In a laboratory experiment, we explore the effects of group identities on the principal-agent relationship between voters and representatives. In an adverse selection framework with observable effort, voters can choose to condition their reelection choices on representatives' effort alone, beliefs about representatives' competence, or both of those jointly. We show that inducing social identities increases the weight of representatives' effort in voters' reelection decisions. Further, when voters and representatives share a social identity, representatives tend to invest less effort and their effort is independent of their competence. In contrast, "out-group" representatives compensate for lower competence with higher effort and reduce effort when voters are likely to perceive them as competent. Voters often adopt laxer retention standards for representatives who are fellow group members and are responsive to evidence of other-regardingness from out-group representatives, but some voters actively resist treating representatives with shared identity more favorably and "overcorrect" as a consequence.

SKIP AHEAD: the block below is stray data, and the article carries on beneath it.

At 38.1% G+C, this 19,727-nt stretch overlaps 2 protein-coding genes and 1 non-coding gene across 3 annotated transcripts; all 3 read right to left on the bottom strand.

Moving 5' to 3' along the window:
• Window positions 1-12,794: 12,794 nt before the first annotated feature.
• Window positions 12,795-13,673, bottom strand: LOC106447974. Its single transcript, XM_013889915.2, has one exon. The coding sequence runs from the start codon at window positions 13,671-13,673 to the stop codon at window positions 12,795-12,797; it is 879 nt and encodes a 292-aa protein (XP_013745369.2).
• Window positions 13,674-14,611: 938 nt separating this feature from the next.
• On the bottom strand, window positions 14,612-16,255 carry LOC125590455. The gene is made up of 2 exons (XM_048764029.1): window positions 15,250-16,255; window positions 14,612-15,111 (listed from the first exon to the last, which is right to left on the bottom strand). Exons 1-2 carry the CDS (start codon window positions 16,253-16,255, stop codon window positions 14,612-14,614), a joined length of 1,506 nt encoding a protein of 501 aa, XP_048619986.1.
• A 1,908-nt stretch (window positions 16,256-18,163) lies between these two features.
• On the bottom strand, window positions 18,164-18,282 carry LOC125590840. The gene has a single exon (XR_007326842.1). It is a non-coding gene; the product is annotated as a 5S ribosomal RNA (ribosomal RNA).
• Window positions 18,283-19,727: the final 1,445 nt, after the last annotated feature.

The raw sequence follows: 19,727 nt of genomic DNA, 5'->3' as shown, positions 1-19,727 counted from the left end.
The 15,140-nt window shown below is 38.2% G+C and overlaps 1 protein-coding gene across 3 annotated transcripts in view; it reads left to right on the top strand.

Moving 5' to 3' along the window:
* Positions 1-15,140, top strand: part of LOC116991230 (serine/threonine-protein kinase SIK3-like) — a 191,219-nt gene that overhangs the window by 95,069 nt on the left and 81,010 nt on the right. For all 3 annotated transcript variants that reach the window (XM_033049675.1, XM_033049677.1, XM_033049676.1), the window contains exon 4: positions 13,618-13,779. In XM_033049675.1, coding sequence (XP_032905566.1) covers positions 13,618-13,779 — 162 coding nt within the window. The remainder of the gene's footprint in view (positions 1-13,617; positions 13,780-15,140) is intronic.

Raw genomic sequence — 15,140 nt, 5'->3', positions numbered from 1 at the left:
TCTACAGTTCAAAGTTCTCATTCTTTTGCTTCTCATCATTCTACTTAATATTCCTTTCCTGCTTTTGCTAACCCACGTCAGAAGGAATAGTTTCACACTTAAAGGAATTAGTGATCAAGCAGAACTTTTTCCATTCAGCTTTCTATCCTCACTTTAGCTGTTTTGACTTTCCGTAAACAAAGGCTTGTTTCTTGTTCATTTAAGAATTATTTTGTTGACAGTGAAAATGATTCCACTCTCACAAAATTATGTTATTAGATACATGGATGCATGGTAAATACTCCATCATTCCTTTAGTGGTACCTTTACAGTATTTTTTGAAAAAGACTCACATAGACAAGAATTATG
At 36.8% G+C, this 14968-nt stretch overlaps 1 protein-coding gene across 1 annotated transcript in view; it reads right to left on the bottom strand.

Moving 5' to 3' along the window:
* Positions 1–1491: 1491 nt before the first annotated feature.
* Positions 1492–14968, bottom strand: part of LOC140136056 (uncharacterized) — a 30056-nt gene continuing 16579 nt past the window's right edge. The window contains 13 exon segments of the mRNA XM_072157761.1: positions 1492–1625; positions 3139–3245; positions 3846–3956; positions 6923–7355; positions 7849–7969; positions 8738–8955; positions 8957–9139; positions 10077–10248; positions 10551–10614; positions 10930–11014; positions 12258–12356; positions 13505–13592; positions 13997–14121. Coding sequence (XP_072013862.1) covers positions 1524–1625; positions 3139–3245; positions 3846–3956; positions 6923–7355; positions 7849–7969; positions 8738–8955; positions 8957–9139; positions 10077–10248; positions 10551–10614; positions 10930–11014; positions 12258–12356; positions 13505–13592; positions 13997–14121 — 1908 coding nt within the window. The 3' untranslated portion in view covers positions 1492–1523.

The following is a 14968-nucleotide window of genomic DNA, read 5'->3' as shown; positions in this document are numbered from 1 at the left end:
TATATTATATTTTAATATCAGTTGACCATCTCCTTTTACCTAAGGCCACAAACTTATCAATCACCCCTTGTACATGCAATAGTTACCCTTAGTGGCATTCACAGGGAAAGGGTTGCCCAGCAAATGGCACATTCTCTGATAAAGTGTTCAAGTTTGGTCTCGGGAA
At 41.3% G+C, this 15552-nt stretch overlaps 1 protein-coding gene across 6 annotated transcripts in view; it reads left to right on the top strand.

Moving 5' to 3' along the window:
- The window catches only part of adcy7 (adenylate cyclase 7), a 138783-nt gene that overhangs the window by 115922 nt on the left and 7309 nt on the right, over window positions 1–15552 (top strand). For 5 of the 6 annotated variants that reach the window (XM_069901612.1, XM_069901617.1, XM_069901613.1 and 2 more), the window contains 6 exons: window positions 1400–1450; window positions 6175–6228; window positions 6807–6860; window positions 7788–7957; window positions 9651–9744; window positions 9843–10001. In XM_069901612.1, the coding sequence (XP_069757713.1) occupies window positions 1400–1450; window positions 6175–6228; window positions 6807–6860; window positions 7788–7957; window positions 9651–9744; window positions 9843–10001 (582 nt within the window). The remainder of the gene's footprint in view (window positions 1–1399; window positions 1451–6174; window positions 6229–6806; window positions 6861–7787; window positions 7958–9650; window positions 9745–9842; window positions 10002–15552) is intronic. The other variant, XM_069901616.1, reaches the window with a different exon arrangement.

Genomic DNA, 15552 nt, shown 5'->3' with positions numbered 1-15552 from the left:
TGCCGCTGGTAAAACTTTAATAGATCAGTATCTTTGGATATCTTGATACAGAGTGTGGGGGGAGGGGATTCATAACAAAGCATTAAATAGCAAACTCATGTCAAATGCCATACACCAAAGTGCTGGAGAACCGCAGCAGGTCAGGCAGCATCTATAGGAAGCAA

ASJC Scopus subject areas
- Sociology and Political Science
- Political Science and International Relations